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Review of integrated health camp for Southern Humla district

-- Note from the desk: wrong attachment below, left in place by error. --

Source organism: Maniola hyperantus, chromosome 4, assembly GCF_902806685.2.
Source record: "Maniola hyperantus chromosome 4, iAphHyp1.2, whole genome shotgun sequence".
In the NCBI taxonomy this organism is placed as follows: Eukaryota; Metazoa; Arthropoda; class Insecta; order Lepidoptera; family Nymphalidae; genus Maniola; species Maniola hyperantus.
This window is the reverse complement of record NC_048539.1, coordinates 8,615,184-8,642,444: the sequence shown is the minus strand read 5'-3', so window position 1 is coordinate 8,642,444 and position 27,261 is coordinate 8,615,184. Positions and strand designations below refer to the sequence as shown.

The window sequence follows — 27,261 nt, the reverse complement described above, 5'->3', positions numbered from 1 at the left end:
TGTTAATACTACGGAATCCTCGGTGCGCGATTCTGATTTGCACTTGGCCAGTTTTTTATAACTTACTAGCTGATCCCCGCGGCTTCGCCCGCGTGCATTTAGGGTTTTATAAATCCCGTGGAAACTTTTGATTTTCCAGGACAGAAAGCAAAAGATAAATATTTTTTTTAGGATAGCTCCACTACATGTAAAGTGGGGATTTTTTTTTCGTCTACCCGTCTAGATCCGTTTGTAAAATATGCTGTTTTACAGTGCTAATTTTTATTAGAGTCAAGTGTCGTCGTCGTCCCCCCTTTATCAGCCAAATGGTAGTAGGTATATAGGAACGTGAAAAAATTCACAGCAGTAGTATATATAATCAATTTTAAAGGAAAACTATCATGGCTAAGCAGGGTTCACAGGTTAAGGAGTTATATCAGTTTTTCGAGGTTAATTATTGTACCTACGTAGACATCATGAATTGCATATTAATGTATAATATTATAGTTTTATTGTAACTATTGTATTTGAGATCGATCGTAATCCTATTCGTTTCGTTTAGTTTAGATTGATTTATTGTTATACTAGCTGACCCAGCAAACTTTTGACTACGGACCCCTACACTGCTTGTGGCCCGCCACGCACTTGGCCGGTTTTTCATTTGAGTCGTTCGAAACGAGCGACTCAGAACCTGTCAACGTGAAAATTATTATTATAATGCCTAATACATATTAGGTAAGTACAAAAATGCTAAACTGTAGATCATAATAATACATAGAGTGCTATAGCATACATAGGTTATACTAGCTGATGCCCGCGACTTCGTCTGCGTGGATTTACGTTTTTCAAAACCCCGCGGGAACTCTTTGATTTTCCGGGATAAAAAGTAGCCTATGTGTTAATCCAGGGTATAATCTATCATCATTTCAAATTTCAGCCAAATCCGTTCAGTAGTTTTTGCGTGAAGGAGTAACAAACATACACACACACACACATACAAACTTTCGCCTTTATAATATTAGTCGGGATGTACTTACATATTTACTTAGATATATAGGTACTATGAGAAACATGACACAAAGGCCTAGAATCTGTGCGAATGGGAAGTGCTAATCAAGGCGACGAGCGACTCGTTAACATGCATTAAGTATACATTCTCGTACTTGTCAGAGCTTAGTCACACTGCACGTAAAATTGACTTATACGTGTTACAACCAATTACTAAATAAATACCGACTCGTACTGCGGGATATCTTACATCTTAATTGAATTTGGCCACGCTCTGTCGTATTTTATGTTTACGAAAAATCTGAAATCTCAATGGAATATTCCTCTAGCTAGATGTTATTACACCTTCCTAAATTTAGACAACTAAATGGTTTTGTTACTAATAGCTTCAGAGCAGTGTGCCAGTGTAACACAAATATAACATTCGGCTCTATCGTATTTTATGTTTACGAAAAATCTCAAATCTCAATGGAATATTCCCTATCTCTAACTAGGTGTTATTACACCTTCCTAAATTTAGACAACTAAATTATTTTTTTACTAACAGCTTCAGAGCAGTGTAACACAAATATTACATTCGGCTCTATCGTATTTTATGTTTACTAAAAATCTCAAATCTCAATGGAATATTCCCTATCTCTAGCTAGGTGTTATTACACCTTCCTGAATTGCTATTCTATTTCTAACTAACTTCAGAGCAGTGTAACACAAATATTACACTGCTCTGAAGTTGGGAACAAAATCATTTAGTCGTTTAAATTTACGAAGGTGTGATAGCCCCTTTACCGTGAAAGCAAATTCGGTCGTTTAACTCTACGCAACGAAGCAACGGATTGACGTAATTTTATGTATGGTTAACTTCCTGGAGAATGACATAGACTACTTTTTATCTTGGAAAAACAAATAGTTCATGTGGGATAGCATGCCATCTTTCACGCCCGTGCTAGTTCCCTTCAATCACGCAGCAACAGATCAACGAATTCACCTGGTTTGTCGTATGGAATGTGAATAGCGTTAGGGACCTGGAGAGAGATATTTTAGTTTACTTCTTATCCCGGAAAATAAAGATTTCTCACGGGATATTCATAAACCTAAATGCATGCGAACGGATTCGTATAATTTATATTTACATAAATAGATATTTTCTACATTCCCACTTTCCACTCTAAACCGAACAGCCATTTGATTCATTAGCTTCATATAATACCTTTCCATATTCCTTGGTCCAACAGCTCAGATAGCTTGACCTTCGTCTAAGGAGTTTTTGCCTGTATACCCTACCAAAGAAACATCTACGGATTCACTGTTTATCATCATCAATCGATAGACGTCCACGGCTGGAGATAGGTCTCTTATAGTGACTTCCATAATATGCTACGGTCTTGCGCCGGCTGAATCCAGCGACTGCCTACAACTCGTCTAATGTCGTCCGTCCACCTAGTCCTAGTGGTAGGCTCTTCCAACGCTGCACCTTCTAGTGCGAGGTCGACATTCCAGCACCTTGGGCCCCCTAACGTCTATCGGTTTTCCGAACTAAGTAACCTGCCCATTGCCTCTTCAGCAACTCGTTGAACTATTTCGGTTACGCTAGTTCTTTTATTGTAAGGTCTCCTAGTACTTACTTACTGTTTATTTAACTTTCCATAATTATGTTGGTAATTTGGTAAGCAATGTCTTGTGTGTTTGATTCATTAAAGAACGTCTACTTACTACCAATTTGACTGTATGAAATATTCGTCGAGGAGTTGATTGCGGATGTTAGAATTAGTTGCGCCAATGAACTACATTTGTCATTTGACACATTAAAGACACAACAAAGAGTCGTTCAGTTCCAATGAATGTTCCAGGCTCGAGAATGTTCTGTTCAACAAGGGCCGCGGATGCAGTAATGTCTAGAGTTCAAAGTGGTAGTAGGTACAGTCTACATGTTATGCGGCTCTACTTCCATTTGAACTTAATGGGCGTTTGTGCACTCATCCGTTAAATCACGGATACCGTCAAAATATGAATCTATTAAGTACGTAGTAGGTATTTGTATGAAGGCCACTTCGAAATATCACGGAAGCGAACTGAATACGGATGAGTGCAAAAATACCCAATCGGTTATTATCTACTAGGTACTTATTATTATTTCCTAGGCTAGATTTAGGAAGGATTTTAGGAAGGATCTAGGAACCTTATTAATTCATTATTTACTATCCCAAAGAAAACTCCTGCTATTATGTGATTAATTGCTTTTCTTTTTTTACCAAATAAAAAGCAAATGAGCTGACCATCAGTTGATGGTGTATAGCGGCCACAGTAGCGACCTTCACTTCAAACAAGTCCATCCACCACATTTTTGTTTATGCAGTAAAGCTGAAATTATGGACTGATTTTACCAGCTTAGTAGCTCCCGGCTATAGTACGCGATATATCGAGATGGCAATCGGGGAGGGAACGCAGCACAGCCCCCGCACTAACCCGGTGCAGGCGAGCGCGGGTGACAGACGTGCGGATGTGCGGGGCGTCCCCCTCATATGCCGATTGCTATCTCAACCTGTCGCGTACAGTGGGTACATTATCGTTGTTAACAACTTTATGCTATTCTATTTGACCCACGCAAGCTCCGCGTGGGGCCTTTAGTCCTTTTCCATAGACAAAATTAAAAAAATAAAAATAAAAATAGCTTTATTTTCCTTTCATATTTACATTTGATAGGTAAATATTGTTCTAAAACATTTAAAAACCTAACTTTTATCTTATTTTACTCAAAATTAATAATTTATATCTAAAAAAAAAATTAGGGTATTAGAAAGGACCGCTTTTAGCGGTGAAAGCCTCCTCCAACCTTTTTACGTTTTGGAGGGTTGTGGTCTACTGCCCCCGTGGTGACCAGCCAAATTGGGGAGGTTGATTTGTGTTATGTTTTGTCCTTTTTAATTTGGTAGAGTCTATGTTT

Background: The project "Mobile health camp in Humla district" was carried out by CVICT in the period August to November 2008. The project was designed as an integrated health camp to be implemented by CVICT in partnership with local institutions mobilising local volunteers and resource persons. CVICT has organised several mobile health camps in various locations around Nepal since 2004 with support from HAMU, but this is the first health camp that the partners have conducted in Humla district.   Purpose/objective: The primary purpose was to assess to what extent the project had met its stated objectives and whether project design and organisation had been appropriate for local needs.  The objectives were to assess program effectiveness, impact, organisation management, partnership relationship, project process monitoring and documentation, identifying the best practises and future roles in the changing context Methodology: Review of relevant documents, meetings with implementing partner, field visit, interviews, analysis and assessment. Key findings: The review team found that the project wass well organised and designed, and that it was appropriate for local needs in view of the acute situation in Humla district. While the project made a significant contribution towards addressing he needs of the target population, several areas with room for improvement were also uncovered. Initially the project was planned for the southern part of Humla district. Later the project was re-designed and the location for the clinic was moved to Simkot, the district headquarters. The health camp was implemented by working in close collaboration with the District Health Office and the local Red Cross Society. It was hoped that the active involvement of the two organisations would help ensure long-term benefits in that the patients would receive follow-up. However, the DHO and the local Red Cross Society with their current resources feel that they are not able to provide the health services as indicated by the government policies and regulation. The evaluation team found that none of the respondents they talked to had been to the local hospital in the weeks following the health camp. Community members and local leaders claim they are aware of the need to seek health services if a family member falls sick, but due to financial constraints and lack of health service providers in the local health facilities they do not go.  Most wait for the health camps to be organised.  During the health camp 600 individuals were provided check-ups and medicines over a period of three days, instead of 500 over five days, as originally planned. While this meant that the camp was conducted efficiently, it also meant that consultation time with each patient was severely reduced. Many did not receive adequate information on the nature of the drugs they were given or how they were to be used. The review team found that 50 % of the respondents still had medicines left hat they had not taken two months after the camp had taken place. The main reason given for this were that they were saving the medicines for when they were really sick or that did not know what he medicines were for. The majority of the service seekers were from low-income groups such as students or farmers and many were illiterate. The review team did not have the data to comment on the participation of various ethnic groups, but it is felt that more proactive effort needs to be made to encourage the participation of ethnic minorities and disadvantaged groups. Recommendations: Better planning and coordination with local stakeholders. Camps should be a series of coordinated events rather than just one event, with a strong element of monitoring and follow-up at different levels through the mobilisation of local health institutions with a focus on developing the capacityof the local service delivery mechanism. Conduct screening camps prior to the main camps using local health professionals. Bring more specialised teams of health workers along with more eqipment for better diagnostic services. Comments from the organisation, if any: The health camp was originally planned to take place in the more remote location of Southern Humla, and to be of 2-3 week's duration with a more diverse medical team. However, due to financial constraints the original plans had to be scaled down, which lead to a reduced service being offered. HAMU will take the recommendations into consideration when planning similar interventions in the future.